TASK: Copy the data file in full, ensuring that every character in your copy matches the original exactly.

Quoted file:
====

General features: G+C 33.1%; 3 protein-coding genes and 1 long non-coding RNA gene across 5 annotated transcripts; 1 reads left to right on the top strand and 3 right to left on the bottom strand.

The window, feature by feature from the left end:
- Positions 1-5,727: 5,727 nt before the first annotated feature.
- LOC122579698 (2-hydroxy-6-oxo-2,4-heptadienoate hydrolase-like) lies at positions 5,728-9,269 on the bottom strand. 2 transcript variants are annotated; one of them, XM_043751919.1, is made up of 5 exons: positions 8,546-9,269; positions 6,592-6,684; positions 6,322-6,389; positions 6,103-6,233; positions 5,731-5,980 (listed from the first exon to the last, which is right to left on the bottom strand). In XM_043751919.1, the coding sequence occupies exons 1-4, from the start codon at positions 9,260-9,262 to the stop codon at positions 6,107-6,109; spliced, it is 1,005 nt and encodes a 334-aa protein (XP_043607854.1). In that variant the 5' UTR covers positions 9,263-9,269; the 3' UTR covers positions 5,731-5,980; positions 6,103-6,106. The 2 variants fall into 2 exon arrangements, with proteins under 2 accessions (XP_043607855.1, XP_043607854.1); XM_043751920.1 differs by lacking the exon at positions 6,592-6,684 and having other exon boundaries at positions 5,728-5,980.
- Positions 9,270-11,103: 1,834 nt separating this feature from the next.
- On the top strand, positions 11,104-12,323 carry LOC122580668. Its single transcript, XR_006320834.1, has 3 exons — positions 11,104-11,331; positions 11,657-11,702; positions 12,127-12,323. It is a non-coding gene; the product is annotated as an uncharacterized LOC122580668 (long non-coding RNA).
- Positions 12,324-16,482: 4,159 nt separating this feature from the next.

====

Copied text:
General features: G+C 33.1%; 3 protein-coding genes and 1 long non-coding RNA gene across 5 annotated transcripts; 1 reads left to right on the top strand and 3 right to left on the bottom strand.

The window, feature by feature from the left end:
- Positions 1-5,727: 5,727 nt before the first annotated feature.
- LOC122579698 (2-hydroxy-6-oxo-2,4-heptadienoate hydrolase-like) lies at positions 5,728-9,269 on the bottom strand. 2 transcript variants are annotated; one of them, XM_043751919.1, is made up of 5 exons: positions 8,546-9,269; positions 6,592-6,684; positions 6,322-6,389; positions 6,103-6,233; positions 5,731-5,980 (listed from the first exon to the last, which is right to left on the bottom strand). In XM_043751919.1, the coding sequence occupies exons 1-4, from the start codon at positions 9,260-9,262 to the stop codon at positions 6,107-6,109; spliced, it is 1,005 nt and encodes a 334-aa protein (XP_043607854.1). In that variant the 5' UTR covers positions 9,263-9,269; the 3' UTR covers positions 5,731-5,980; positions 6,103-6,106. The 2 variants fall into 2 exon arrangements, with proteins under 2 accessions (XP_043607855.1, XP_043607854.1); XM_043751920.1 differs by lacking the exon at positions 6,592-6,684 and having other exon boundaries at positions 5,728-5,980.
- Positions 9,270-11,103: 1,834 nt separating this feature from the next.
- On the top strand, positions 11,104-12,323 carry LOC122580668. Its single transcript, XR_006320834.1, has 3 exons — positions 11,104-11,331; positions 11,657-11,702; positions 12,127-12,323. It is a non-coding gene; the product is annotated as an uncharacterized LOC122580668 (long non-coding RNA).
- Positions 12,324-16,482: 4,159 nt separating this feature from the next.